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Improve Your Form From the Inside Out

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Bad form results from misalignments or imbalances that restrict joints, which can lead to discomfort and even injury. These misalignments are often rooted in everyday habits—hunching over your keyboard, shortening your hip flexors by sitting at a desk all day.

Those rounded shoulders could lead to a cross-body (rather than front-to-back) arm swing, which may produce stress on your hips and knees. Those tight hip flexors may weaken your knees.

By doing certain dynamic stretches and strengthening exercises and remaining aware of your body movement while you run, you can avoid or address impediments to good running form.

Improving your running form requires being aware of what your body is doing at all times. This can only come through practice and patience. Here are a few
simple cues.

Arm  Action

Make sure that your hands are coming back behind you, stopping at the top of your butt. As they swing forward, stop them just in front of your body so they don’t swing across it.

Leg  Action

Drive your knees forward, do not lift them (think about powerfully kneeing something in front of you). Try to use
a mid-foot or forefoot strike.

Torso  Action

Maintain a slight forward lean, remembering not to bend at the hips as you fatigue, but rather hinging your entire body from the ankles. Keep the shoulders straight and do not twist excessively at
the waist.

The first step to fixing muscular imbalances is the dynamic warm-up—a series of exercises aimed at elongating muscles at the end of a range of motion.

Walking High-Knee Pulls

While standing, grab the base of the kneecap with both hands and pull upward, pausing for one second at the top of the movement to feel a complete stretch in the hip. Maintain upright body posture as you release the knee and step forward. Continue alternating legs until you have completed five repetitions for each.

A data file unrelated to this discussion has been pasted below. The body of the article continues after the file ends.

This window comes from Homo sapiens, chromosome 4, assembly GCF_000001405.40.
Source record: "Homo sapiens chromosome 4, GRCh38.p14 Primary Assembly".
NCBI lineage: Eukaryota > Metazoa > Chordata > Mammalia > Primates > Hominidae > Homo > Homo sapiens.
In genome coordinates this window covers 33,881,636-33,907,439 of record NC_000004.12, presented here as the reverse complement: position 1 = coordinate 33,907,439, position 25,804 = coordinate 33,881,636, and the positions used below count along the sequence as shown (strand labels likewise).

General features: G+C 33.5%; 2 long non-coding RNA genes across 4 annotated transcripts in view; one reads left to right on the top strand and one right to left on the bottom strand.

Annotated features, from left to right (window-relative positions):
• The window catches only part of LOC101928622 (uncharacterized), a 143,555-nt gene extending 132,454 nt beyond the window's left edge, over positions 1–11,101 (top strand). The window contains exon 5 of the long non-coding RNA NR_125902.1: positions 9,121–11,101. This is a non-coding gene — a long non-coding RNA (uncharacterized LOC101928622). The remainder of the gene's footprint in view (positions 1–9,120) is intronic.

Walking Windmills

Take one normal step with your right leg and forcefully swing your right arm in an arc from behind your body, around the top of your head. Simultaneously, drive your left leg up and straight out in front of you so that your outstretched leg and downward-swinging right arm tap one another, parallel to the ground, out in front of the body.

Complete the arm rotation and return your left leg to the ground. Repeat with the opposite arm and leg, taking normal-sized steps to initiate each. Five reps per leg.

A good way to identify whether or not your hips are out of place or if you have restricted mobility is to look at yourself in the mirror.


Balance on one leg while lifting and holding the other leg up as if mid-stride.  Does one hipbone drop down? This displacement signals an imbalance that could lead to lower-back and leg strain.

Neck / Spine

If you walk through a doorway to enter a building and your head passes through the doorframe first instead of your chest, you might have a forward-leaning head or
neck position.


Stand sideways, shirtless. If you can see the upper part of your back clearly, your back is hunched and your shoulders

are rounded.

Backward Lunges

Drive your left knee up toward your chest while simultaneously driving your right arm, bent, out in front of you, forearm parallel to the ground and level with your ribcage.

Drive your left arm (bent) behind you, until your left hand is level with the top of your right hip. Now take a step backward with the raised left leg, dropping your body down while keeping your chest up, and switching the position of the arms.

To stand back up, forcefully push off of your right (front) leg. Keep your arms in the same position and move into the next lunge, this time driving the right knee up toward your chest, switching your arms as you step back. Repeat until you have performed five backward steps for each leg.

You can also perform this exercise moving forward to add variety, flexibility, additional strength and increased stability.